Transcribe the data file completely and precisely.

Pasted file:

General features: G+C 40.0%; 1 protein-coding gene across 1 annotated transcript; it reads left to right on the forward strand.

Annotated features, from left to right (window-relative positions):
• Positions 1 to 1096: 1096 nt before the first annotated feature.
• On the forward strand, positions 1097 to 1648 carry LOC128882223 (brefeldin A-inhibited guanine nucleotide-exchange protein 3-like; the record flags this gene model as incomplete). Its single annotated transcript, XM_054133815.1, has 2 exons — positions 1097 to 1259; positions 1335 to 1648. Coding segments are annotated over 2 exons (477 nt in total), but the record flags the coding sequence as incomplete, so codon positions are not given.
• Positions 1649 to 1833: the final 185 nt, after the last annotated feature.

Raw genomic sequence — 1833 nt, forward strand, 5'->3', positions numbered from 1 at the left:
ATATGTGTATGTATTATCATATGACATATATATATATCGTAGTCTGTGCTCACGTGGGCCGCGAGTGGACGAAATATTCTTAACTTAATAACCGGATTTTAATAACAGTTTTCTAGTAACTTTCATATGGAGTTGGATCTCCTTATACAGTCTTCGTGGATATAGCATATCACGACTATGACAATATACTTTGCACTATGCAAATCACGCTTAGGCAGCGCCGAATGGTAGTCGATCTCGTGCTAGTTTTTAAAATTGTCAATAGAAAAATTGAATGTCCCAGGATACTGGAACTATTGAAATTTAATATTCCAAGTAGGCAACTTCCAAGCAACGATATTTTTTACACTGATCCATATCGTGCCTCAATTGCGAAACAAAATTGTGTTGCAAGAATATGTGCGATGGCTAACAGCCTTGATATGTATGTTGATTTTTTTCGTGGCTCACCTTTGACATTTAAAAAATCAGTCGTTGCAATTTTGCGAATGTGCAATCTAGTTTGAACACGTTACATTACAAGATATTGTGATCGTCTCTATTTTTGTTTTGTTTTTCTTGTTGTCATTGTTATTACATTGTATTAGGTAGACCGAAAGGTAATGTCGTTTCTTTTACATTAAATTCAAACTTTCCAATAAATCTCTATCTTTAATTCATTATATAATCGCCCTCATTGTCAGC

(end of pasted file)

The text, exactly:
General features: G+C 40.0%; 1 protein-coding gene across 1 annotated transcript; it reads left to right on the forward strand.

Annotated features, from left to right (window-relative positions):
• Positions 1 to 1096: 1096 nt before the first annotated feature.
• On the forward strand, positions 1097 to 1648 carry LOC128882223 (brefeldin A-inhibited guanine nucleotide-exchange protein 3-like; the record flags this gene model as incomplete). Its single annotated transcript, XM_054133815.1, has 2 exons — positions 1097 to 1259; positions 1335 to 1648. Coding segments are annotated over 2 exons (477 nt in total), but the record flags the coding sequence as incomplete, so codon positions are not given.
• Positions 1649 to 1833: the final 185 nt, after the last annotated feature.

Raw genomic sequence — 1833 nt, forward strand, 5'->3', positions numbered from 1 at the left:
ATATGTGTATGTATTATCATATGACATATATATATATCGTAGTCTGTGCTCACGTGGGCCGCGAGTGGACGAAATATTCTTAACTTAATAACCGGATTTTAATAACAGTTTTCTAGTAACTTTCATATGGAGTTGGATCTCCTTATACAGTCTTCGTGGATATAGCATATCACGACTATGACAATATACTTTGCACTATGCAAATCACGCTTAGGCAGCGCCGAATGGTAGTCGATCTCGTGCTAGTTTTTAAAATTGTCAATAGAAAAATTGAATGTCCCAGGATACTGGAACTATTGAAATTTAATATTCCAAGTAGGCAACTTCCAAGCAACGATATTTTTTACACTGATCCATATCGTGCCTCAATTGCGAAACAAAATTGTGTTGCAAGAATATGTGCGATGGCTAACAGCCTTGATATGTATGTTGATTTTTTTCGTGGCTCACCTTTGACATTTAAAAAATCAGTCGTTGCAATTTTGCGAATGTGCAATCTAGTTTGAACACGTTACATTACAAGATATTGTGATCGTCTCTATTTTTGTTTTGTTTTTCTTGTTGTCATTGTTATTACATTGTATTAGGTAGACCGAAAGGTAATGTCGTTTCTTTTACATTAAATTCAAACTTTCCAATAAATCTCTATCTTTAATTCATTATATAATCGCCCTCATTGTCAGC